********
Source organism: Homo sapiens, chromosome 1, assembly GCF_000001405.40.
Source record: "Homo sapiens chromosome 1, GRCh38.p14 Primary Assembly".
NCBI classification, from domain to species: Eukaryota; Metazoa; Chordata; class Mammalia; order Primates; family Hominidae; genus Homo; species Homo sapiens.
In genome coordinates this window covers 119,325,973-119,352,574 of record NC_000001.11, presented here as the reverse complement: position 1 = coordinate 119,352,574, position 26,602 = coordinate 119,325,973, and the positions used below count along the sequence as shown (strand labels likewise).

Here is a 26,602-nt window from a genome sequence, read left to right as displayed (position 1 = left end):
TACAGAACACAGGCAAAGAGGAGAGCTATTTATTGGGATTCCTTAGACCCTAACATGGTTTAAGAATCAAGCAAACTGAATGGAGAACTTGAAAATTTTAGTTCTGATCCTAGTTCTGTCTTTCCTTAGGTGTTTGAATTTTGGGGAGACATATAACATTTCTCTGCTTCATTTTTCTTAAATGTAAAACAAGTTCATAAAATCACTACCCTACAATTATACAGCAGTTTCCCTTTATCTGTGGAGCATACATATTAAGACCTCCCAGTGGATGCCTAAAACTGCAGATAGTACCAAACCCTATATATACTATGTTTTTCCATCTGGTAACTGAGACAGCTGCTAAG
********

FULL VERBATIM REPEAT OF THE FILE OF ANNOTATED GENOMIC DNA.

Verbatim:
Source organism: Homo sapiens, chromosome 1, assembly GCF_000001405.40.
Source record: "Homo sapiens chromosome 1, GRCh38.p14 Primary Assembly".
NCBI classification, from domain to species: Eukaryota; Metazoa; Chordata; class Mammalia; order Primates; family Hominidae; genus Homo; species Homo sapiens.
In genome coordinates this window covers 119,325,973-119,352,574 of record NC_000001.11, presented here as the reverse complement: position 1 = coordinate 119,352,574, position 26,602 = coordinate 119,325,973, and the positions used below count along the sequence as shown (strand labels likewise).

Here is a 26,602-nt window from a genome sequence, read left to right as displayed (position 1 = left end):
TACAGAACACAGGCAAAGAGGAGAGCTATTTATTGGGATTCCTTAGACCCTAACATGGTTTAAGAATCAAGCAAACTGAATGGAGAACTTGAAAATTTTAGTTCTGATCCTAGTTCTGTCTTTCCTTAGGTGTTTGAATTTTGGGGAGACATATAACATTTCTCTGCTTCATTTTTCTTAAATGTAAAACAAGTTCATAAAATCACTACCCTACAATTATACAGCAGTTTCCCTTTATCTGTGGAGCATACATATTAAGACCTCCCAGTGGATGCCTAAAACTGCAGATAGTACCAAACCCTATATATACTATGTTTTTCCATCTGGTAACTGAGACAGCTGCTAAG